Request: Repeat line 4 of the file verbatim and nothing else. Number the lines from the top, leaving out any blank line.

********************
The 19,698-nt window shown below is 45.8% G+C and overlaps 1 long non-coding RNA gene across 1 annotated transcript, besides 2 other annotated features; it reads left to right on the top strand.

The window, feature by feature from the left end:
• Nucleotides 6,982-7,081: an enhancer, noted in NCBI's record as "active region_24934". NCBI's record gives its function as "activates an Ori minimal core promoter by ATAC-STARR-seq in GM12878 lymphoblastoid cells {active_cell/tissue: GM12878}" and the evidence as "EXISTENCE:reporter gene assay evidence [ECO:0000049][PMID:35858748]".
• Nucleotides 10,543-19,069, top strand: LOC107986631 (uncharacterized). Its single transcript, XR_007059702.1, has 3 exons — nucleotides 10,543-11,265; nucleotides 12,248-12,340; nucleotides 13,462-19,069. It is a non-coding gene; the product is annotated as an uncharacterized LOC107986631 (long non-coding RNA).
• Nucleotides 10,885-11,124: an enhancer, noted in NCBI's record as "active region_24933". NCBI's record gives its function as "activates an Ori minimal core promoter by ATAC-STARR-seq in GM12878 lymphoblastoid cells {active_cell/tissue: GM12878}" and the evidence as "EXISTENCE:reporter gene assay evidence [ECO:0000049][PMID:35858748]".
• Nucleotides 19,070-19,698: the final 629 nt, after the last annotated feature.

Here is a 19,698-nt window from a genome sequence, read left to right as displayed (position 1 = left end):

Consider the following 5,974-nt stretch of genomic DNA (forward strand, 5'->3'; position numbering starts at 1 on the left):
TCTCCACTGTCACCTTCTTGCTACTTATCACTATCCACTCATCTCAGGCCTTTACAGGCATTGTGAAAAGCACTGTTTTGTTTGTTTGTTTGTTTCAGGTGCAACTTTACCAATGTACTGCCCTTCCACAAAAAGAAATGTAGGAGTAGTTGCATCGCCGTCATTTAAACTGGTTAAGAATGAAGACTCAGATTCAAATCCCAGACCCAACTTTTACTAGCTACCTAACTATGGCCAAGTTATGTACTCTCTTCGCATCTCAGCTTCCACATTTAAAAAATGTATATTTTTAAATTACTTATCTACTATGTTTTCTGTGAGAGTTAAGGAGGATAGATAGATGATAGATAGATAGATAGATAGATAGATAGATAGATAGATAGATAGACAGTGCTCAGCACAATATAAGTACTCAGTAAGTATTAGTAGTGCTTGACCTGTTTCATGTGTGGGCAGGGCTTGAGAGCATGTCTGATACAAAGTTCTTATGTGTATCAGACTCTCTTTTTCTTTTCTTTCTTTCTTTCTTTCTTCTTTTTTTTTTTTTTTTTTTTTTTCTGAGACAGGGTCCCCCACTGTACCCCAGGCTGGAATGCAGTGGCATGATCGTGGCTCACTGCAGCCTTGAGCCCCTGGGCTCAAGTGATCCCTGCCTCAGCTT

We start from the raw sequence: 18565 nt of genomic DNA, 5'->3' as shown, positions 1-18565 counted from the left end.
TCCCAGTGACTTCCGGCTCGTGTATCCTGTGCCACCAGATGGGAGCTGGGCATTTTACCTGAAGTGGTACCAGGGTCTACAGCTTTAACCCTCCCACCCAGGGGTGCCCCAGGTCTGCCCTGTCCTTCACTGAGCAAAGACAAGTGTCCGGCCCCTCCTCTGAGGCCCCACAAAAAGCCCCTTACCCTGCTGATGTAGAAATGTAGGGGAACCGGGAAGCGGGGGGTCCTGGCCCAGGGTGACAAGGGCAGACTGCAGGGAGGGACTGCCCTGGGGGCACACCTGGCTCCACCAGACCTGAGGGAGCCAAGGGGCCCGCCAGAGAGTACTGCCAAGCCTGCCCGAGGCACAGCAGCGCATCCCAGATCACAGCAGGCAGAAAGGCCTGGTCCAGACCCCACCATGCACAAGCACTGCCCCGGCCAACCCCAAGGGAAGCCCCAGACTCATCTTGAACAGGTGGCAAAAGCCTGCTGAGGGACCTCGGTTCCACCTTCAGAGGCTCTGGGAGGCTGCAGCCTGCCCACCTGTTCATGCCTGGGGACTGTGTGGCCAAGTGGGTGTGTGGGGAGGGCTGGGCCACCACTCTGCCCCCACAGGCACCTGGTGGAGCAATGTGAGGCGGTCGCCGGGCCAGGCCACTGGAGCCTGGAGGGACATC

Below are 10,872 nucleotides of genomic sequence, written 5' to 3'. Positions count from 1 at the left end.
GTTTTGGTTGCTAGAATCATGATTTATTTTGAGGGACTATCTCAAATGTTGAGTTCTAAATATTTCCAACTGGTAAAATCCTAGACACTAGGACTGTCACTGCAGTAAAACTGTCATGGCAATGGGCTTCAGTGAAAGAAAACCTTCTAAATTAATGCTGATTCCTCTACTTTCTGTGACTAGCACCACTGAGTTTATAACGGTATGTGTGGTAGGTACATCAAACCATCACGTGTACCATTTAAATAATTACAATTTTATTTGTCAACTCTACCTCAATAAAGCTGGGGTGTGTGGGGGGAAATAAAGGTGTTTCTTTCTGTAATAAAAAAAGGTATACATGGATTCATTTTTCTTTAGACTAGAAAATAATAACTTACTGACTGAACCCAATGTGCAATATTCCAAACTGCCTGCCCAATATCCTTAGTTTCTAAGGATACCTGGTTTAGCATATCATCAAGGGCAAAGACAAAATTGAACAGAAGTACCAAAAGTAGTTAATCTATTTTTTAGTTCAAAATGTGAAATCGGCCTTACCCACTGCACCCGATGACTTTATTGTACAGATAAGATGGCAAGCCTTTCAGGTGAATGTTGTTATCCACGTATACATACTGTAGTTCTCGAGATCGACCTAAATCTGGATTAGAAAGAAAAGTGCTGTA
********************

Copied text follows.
• Nucleotides 10,543-19,069, top strand: LOC107986631 (uncharacterized). Its single transcript, XR_007059702.1, has 3 exons — nucleotides 10,543-11,265; nucleotides 12,248-12,340; nucleotides 13,462-19,069. It is a non-coding gene; the product is annotated as an uncharacterized LOC107986631 (long non-coding RNA).